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estrangement, consequent upon its first rebellion, but so far reduced to order by time, experience, and the efforts of the few loyalists still remaining, and of those who, for the special purpose, had been sent amongst them, as to afford reasonable hope that, though they knew not how to come forward of themselves, a considerable portion of the population would gladly accept a proffered amnesty, and return to their allegiance. At the time of which the inhabitants had long been forewarned, and accompanied by all those circumstances which had been previously described to them, as marks by which they should recognize him, the son of the monarch appears amongst them, proffering a full and complete amnesty to all who would accept it, and take an oath of allegiance to him as the re
1 This part of my example may perhaps be considered as too much at war with the doctrine of human corruption. But it will hardly be denied, that the Jews had been regularly conducted, as by a system of education, (alluded to by St. Paul), up to the particular crisis of fitness for the Revelation intended. The point achieved had been that of entirely conquering their former most unaccountable tendency to idolatry, which, after their reestablishment, was unheard of. Pagan nations, by the side-wind of moral philosophy, however imperfect, had also received a certain preparation for the same event. Their civilization had attained its highest pitch; all, or nearly all belief in their ancient systems of mythology was exploded, and they were all agape for expected truth.
presentative of his father. Here, forgiveness and reconciliation are the consequences-of what? Not loyalty, certainly, for they were either in a state of actual rebellion, or, at best, estrangement, from their sovereign,—but it was to be the consequence of a conviction of their state of guilt, and a sincere desire of reconciliation, leading them to use the means so graciously appointed by their sovereign, and by which alone he had promised to accept them. Now, what was necessary to all this? First of all, that they should acknowledge their rightful liege lord. Secondly, that they should believe in the identity and authority of him who brought the amnesty. Thirdly, that they should perform the further conditions of that amnesty as far as they then could, namely, take the oath of renewed allegiance, with sincere purpose of abiding by it. They were then received into the amnesty, their former rebellion forgiven, and their reconciliation to their sovereign complete, as far as at the moment it could be. This was their primary reconciliation," a free gift of grace," of which active loyalty was to be the "effect," but certainly had not been the cause, as the only loyalty they had to offer was a promise, and if this was sincerely made, probably they would endeavour to perform it. For such as the sovereign might order at the moment to his court, this certainly was all-sufficient;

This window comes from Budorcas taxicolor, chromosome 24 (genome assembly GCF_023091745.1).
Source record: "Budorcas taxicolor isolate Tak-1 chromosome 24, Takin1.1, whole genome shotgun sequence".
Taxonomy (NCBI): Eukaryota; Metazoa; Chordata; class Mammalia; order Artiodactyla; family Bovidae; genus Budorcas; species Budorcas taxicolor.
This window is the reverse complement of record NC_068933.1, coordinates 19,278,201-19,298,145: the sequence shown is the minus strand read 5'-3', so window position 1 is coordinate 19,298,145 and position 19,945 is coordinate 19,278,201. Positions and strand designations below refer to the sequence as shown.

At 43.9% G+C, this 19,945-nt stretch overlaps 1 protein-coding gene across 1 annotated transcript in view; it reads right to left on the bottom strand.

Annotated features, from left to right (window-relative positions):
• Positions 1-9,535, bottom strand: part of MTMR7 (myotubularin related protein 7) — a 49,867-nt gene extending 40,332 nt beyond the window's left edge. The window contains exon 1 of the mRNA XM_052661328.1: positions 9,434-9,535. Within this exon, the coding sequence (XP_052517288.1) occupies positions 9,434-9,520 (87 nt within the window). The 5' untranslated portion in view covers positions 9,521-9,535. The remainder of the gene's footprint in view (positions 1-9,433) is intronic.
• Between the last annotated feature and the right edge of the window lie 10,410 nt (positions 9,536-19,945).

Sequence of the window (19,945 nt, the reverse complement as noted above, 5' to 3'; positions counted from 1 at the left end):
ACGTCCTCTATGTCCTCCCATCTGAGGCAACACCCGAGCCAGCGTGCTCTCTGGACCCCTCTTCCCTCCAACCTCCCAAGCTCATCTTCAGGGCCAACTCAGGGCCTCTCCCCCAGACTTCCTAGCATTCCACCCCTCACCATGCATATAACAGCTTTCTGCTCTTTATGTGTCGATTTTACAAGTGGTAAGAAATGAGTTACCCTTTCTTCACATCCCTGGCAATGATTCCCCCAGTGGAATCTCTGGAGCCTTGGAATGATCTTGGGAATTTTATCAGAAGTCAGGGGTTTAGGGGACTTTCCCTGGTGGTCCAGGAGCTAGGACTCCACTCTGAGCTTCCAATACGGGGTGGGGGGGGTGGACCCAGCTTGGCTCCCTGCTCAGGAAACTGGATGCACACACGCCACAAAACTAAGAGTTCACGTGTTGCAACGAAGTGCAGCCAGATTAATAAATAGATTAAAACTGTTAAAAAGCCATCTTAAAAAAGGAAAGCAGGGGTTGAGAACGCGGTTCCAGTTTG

but for those suffered to remain, all was by no means ended. They had, in accepting the amnesty, taken an oath of allegiance, which they were bound upon their fealty to obey, and which, if they did not obey, the amnesty became for them, ab initio, null and void. The law, moreover, which they had sworn to obey, told them this, that such of them as accepted the amnesty, and proved their sincerity by obeying the laws, and living as faithful subjects, should, in consequence of performing their oath, by the very terms of the amnesty, be received at the court of their sovereign, with such degree of favour as the zeal and sincerity of each should be found to merit (this is their final or ultimate acceptance); while those who refused, neglected, or broke the proffered amnesty, should be left to perish in the conflagration of their city.